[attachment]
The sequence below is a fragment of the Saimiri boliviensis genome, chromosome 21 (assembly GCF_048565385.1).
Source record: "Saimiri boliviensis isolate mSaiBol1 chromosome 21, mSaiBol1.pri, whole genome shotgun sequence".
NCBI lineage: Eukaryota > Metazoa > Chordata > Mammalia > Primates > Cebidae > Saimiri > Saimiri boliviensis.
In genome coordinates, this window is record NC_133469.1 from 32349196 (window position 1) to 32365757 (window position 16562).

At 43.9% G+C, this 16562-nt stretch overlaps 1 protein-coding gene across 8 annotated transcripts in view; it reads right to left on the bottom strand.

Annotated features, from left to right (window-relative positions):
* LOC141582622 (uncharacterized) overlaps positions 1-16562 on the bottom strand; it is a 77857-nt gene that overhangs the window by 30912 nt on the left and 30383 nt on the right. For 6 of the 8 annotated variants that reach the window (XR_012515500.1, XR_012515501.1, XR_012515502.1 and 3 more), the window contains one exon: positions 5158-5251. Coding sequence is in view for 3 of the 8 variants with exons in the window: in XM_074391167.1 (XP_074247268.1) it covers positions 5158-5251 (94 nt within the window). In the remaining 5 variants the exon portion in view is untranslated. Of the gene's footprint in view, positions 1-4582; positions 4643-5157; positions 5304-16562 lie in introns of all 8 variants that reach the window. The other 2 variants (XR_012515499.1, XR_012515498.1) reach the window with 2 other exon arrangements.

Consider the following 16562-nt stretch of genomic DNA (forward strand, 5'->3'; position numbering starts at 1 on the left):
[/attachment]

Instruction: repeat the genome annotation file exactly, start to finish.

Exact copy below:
The sequence below is a fragment of the Saimiri boliviensis genome, chromosome 21 (assembly GCF_048565385.1).
Source record: "Saimiri boliviensis isolate mSaiBol1 chromosome 21, mSaiBol1.pri, whole genome shotgun sequence".
NCBI lineage: Eukaryota > Metazoa > Chordata > Mammalia > Primates > Cebidae > Saimiri > Saimiri boliviensis.
In genome coordinates, this window is record NC_133469.1 from 32349196 (window position 1) to 32365757 (window position 16562).

At 43.9% G+C, this 16562-nt stretch overlaps 1 protein-coding gene across 8 annotated transcripts in view; it reads right to left on the bottom strand.

Annotated features, from left to right (window-relative positions):
* LOC141582622 (uncharacterized) overlaps positions 1-16562 on the bottom strand; it is a 77857-nt gene that overhangs the window by 30912 nt on the left and 30383 nt on the right. For 6 of the 8 annotated variants that reach the window (XR_012515500.1, XR_012515501.1, XR_012515502.1 and 3 more), the window contains one exon: positions 5158-5251. Coding sequence is in view for 3 of the 8 variants with exons in the window: in XM_074391167.1 (XP_074247268.1) it covers positions 5158-5251 (94 nt within the window). In the remaining 5 variants the exon portion in view is untranslated. Of the gene's footprint in view, positions 1-4582; positions 4643-5157; positions 5304-16562 lie in introns of all 8 variants that reach the window. The other 2 variants (XR_012515499.1, XR_012515498.1) reach the window with 2 other exon arrangements.

Consider the following 16562-nt stretch of genomic DNA (forward strand, 5'->3'; position numbering starts at 1 on the left):